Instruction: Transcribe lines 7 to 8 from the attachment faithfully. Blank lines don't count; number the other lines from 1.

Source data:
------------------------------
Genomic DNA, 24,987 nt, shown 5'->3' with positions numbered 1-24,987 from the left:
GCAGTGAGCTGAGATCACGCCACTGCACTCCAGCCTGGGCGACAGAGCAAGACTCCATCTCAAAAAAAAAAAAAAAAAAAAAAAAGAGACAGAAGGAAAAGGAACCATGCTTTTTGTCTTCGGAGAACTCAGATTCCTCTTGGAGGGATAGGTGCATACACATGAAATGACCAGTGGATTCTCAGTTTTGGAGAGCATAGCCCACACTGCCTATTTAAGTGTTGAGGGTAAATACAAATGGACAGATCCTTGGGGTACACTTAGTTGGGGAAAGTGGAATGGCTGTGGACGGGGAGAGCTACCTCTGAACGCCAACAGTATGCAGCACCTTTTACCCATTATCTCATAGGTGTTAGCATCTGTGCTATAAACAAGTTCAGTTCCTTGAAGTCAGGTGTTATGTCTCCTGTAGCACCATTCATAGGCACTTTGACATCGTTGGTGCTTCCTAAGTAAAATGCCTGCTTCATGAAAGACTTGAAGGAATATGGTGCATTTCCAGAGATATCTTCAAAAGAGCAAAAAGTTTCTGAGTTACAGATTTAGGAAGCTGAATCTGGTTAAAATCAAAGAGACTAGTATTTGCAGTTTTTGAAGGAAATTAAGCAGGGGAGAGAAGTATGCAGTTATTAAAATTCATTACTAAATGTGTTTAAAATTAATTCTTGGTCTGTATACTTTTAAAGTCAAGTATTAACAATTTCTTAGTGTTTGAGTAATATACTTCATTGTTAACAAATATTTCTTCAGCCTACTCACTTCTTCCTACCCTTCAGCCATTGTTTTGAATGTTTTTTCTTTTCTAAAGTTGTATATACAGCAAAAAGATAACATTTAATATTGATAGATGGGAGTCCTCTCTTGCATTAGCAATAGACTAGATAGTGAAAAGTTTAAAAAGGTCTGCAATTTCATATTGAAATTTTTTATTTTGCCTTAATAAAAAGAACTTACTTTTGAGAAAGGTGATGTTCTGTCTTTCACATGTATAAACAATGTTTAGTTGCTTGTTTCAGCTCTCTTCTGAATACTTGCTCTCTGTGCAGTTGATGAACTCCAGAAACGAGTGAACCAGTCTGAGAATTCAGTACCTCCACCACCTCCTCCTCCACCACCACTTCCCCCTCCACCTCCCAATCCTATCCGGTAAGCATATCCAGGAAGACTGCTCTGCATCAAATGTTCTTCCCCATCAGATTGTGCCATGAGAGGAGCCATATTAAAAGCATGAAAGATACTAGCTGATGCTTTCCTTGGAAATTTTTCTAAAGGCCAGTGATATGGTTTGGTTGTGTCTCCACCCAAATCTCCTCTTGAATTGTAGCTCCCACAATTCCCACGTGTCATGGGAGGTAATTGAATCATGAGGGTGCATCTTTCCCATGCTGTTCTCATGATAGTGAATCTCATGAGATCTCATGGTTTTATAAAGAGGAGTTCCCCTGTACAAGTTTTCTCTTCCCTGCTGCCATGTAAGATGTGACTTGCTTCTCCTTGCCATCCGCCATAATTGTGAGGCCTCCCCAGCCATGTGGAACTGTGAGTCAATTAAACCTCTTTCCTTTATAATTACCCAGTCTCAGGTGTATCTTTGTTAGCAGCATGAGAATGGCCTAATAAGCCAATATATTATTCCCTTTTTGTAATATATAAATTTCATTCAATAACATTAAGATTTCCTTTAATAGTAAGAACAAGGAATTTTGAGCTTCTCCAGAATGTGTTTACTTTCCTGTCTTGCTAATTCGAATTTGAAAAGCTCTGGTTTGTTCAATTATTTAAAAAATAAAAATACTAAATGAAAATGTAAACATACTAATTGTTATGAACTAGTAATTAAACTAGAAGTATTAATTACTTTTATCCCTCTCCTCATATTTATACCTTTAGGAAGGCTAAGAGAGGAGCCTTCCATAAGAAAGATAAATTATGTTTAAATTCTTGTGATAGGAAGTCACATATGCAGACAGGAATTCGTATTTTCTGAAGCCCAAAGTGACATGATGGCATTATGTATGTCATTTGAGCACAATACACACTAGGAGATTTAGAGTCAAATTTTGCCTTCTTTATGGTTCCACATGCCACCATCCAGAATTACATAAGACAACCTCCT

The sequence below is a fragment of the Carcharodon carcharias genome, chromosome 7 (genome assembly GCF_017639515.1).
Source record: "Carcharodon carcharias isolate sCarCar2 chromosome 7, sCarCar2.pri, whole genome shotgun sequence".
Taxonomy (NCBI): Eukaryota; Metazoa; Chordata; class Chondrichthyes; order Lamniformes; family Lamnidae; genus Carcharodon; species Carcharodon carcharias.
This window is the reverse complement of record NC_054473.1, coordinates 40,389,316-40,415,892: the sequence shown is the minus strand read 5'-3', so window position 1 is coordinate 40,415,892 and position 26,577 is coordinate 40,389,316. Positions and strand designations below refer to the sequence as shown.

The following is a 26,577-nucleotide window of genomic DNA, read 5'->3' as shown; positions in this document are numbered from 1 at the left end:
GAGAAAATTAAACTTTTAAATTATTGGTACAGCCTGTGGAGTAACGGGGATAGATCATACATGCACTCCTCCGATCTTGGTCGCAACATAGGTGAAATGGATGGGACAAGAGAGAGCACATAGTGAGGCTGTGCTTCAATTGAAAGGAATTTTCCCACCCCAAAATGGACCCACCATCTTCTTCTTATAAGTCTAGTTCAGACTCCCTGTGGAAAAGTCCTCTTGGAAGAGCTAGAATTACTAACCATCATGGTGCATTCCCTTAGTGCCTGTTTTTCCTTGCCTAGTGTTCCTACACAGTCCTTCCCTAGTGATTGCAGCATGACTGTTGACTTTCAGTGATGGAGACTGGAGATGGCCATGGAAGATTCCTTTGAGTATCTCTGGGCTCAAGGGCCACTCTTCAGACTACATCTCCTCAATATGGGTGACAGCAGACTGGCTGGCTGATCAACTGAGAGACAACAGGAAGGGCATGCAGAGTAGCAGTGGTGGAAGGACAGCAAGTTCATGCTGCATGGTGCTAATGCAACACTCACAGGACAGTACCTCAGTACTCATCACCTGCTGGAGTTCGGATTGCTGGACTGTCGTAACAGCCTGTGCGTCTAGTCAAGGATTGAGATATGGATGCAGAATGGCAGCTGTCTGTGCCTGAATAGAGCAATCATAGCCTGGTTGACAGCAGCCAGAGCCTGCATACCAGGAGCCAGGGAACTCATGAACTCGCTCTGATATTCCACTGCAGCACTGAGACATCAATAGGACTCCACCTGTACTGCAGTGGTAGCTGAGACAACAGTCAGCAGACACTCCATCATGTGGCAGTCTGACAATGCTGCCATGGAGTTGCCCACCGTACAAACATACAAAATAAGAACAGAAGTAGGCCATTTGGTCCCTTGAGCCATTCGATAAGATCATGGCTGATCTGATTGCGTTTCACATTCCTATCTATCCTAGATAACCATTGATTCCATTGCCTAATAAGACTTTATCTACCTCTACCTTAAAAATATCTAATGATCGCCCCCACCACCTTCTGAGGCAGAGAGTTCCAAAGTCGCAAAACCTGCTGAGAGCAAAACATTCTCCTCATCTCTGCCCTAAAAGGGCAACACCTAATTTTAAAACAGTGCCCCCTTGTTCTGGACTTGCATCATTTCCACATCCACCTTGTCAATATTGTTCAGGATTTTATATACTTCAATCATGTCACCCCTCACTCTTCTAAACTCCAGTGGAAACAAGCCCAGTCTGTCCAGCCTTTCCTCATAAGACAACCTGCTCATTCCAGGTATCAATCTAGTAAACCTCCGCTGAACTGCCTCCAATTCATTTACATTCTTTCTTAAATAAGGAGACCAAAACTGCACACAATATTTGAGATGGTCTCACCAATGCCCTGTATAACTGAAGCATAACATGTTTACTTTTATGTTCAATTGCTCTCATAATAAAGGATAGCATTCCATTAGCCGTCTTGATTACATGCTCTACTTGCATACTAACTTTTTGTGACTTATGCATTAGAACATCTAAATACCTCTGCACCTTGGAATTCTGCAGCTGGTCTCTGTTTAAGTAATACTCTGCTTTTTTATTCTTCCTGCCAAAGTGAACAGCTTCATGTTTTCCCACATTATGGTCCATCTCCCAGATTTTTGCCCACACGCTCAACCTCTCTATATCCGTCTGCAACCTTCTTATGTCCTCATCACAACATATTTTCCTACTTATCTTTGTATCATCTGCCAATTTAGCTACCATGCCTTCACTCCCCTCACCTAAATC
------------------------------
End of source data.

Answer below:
The following is a 26,577-nucleotide window of genomic DNA, read 5'->3' as shown; positions in this document are numbered from 1 at the left end:
GAGAAAATTAAACTTTTAAATTATTGGTACAGCCTGTGGAGTAACGGGGATAGATCATACATGCACTCCTCCGATCTTGGTCGCAACATAGGTGAAATGGATGGGACAAGAGAGAGCACATAGTGAGGCTGTGCTTCAATTGAAAGGAATTTTCCCACCCCAAAATGGACCCACCATCTTCTTCTTATAAGTCTAGTTCAGACTCCCTGTGGAAAAGTCCTCTTGGAAGAGCTAGAATTACTAACCATCATGGTGCATTCCCTTAGTGCCTGTTTTTCCTTGCCTAGTGTTCCTACACAGTCCTTCCCTAGTGATTGCAGCATGACTGTTGACTTTCAGTGATGGAGACTGGAGATGGCCATGGAAGATTCCTTTGAGTATCTCTGGGCTCAAGGGCCACTCTTCAGACTACATCTCCTCAATATGGGTGACAGCAGACTGGCTGGCTGATCAACTGAGAGACAACAGGAAGGGCATGCAGAGTAGCAGTGGTGGAAGGACAGCAAGTTCATGCTGCATGGTGCTAATGCAACACTCACAGGACAGTACCTCAGTACTCATCACCTGCTGGAGTTCGGATTGCTGGACTGTCGTAACAGCCTGTGCGTCTAGTCAAGGATTGAGATATGGATGCAGAATGGCAGCTGTCTGTGCCTGAATAGAGCAATCATAGCCTGGTTGACAGCAGCCAGAGCCTGCATACCAGGAGCCAGGGAACTCATGAACTCGCTCTGATATTCCACTGCAGCACTGAGACATCAATAGGACTCCACCTGTACTGCAGTGGTAGCTGAGACAACAGTCAGCAGACACTCCATCATGTGGCAGTCTGACAATGCTGCCATGGAGTTGCCCACCGTACAAACATACAAAATAAGAACAGAAGTAGGCCATTTGGTCCCTTGAGCCATTCGATAAGATCATGGCTGATCTGATTGCGTTTCACATTCCTATCTATCCTAGATAACCATTGATTCCATTGCCTAATAAGACTTTATCTACCTCTACCTTAAAAATATCTAATGATCGCCCCCACCACCTTCTGAGGCAGAGAGTTCCAAAGTCGCAAAACCTGCTGAGAGCAAAACATTCTCCTCATCTCTGCCCTAAAAGGGCAACACCTAATTTTAAAACAGTGCCCCCTTGTTCTGGACTTGCATCATTTCCACATCCACCTTGTCAATATTGTTCAGGATTTTATATACTTCAATCATGTCACCCCTCACTCTTCTAAACTCCAGTGGAAACAAGCCCAGTCTGTCCAGCCTTTCCTCATAAGACAACCTGCTCATTCCAGGTATCAATCTAGTAAACCTCCGCTGAACTGCCTCCAATTCATTTACATTCTTTCTTAAATAAGGAGACCAAAACTGCACACAATATTTGAGATGGTCTCACCAATGCCCTGTATAACTGAAGCATAACATGTTTACTTTTATGTTCAATTGCTCTCATAATAAAGGATAGCATTCCATTAGCCGTCTTGATTACATGCTCTACTTGCATACTAACTTTTTGTGACTTATGCATTAGAACATCTAAATACCTCTGCACCTTGGAATTCTGCAGCTGGTCTCTGTTTAAGTAATACTCTGCTTTTTTATTCTTCCTGCCAAAGTGAACAGCTTCATGTTTTCCCACATTATGGTCCATCTCCCAGATTTTTGCCCACACGCTCAACCTCTCTATATCCGTCTGCAACCTTCTTATGTCCTCATCACAACATATTTTCCTACTTATCTTTGTATCATCTGCCAATTTAGCTACCATGCCTTCACTCCCCTCACCTAAATC